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Taiwan will not work with China on South China Sea issues: official

ROC Central News Agency

2012/05/21 15:32:32

Taipei, May 21 (CNA) It is impossible that Taiwan will cooperate with China on issues related to the disputed South China Sea region at present, an official told lawmakers Monday.

"We will not cooperate with China on such issues at present," National Security Bureau Director-General Tsai De-sheng said, when asked on the possibility of Taiwan-China collaboration to address disputes in the region, which is seeing growing tensions.

How Taiwan should respond to any flare-up in the South China Sea was the focus at the Legislature's Foreign and National Defense Committee meeting, during which Tsai fielded many questions from lawmakers across party lines.

Recent confrontations in the region include an ongoing standoff between China and the Philippines that erupted on April 10 over the Scarborough Shoal off the coast of the Philippines.

Asked by opposition Democratic Progressive Party Legislator Chen Ming-wen on whether Taiwan would help China in the event of conflict in the region, Tsai dismissed such a possibility.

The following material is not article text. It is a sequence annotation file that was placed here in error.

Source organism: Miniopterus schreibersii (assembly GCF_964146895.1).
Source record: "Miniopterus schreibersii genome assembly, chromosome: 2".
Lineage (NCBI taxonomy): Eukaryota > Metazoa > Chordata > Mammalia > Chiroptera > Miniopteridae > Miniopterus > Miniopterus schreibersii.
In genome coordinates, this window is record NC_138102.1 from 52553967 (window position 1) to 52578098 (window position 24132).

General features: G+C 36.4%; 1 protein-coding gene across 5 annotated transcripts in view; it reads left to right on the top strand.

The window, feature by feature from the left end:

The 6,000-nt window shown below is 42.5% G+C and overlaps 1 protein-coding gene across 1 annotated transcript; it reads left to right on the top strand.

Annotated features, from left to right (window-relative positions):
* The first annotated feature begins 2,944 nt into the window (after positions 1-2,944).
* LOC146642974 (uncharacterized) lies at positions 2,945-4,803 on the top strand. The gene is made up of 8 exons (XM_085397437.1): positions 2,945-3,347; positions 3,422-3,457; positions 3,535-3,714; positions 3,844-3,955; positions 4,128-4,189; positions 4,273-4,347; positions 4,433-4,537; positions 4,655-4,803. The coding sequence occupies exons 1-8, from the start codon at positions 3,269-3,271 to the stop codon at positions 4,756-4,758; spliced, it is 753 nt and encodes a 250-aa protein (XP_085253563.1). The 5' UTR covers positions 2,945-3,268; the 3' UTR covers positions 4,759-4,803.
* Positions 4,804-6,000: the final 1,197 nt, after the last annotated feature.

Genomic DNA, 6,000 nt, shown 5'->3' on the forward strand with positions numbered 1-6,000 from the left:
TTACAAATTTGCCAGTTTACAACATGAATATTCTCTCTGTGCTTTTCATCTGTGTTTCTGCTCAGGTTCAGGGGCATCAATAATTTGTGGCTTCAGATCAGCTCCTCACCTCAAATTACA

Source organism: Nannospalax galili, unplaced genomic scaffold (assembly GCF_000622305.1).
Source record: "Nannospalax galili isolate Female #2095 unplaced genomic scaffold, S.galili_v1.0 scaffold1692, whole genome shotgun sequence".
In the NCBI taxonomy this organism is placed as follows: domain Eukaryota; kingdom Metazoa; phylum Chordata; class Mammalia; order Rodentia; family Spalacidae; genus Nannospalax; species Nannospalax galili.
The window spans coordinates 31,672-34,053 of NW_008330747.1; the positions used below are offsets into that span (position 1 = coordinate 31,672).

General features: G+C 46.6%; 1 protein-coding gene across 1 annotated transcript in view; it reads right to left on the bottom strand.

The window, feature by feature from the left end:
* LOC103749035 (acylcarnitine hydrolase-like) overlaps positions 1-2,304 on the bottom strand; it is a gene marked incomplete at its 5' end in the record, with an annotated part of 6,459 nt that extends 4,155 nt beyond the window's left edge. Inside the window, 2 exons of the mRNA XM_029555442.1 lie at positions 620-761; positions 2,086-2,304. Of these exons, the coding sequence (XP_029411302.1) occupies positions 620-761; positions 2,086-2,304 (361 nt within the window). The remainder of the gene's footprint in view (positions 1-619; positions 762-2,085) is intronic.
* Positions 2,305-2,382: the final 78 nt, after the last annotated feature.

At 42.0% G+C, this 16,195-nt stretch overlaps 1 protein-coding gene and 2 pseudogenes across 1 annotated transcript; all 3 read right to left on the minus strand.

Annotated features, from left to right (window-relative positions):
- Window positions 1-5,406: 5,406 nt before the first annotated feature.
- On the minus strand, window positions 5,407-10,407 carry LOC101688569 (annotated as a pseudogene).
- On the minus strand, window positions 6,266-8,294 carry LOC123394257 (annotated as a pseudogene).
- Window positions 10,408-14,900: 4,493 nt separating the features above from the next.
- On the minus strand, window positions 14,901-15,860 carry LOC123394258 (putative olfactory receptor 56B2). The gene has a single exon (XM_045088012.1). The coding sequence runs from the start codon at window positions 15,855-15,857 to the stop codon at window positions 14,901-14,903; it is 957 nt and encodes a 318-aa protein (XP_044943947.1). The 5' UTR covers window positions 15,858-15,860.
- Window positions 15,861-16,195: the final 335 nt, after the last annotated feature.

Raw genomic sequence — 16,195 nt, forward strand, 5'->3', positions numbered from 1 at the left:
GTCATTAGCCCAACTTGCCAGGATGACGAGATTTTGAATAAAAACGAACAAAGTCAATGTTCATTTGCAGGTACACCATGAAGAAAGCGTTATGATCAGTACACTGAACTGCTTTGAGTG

"It is impossible at the moment," Tsai said, adding that Taiwan has advocated that disputes over islands in the South China Sea should be resolved peacefully.

Tsai added that countries such as Vietnam and the Philippines have also asked Taiwan not to cooperate with China on South China Sea issues.

Tsai also said the bureau is aware of the recent visit by Chinese Vice Foreign Minister Fu Ying to the South China Sea area.

Meanwhile, ruling Kuomintang Legislator Lin Yu-fang said there was a trend of more and more Vietnamese ships entering the restricted waters near Taiwan-controlled Taiping Island recently.

Citing it as a sign of Vietnam's growing aggression amid competing claims in the region, Lin urged the government to establish permanent infrastructure on Ban Than Reef, which is near Taiping, to further defend Taiwan's sovereignty.

In response, Tsai said he backed any measure to safeguard Taiwan's territory.

The bureau has also been closely monitoring situations near Taiping recently by taking more satellite images, he added.

Taiping Island is the largest of the Spratly Islands, which lie about 1,600 kilometers southwest of Kaohsiung, southern Taiwan.

Taiwan also controls Pratas Island, which is located 450 km off Taiwan's southwestern coastline.

The South China Sea region, thought to be rich in oil deposits and marine biodiversity, is claimed either entirely or in part by Brunei, China, Malaysia, Taiwan, Vietnam and the Philippines.

(By Elaine Hou)
ENDITEM/npw



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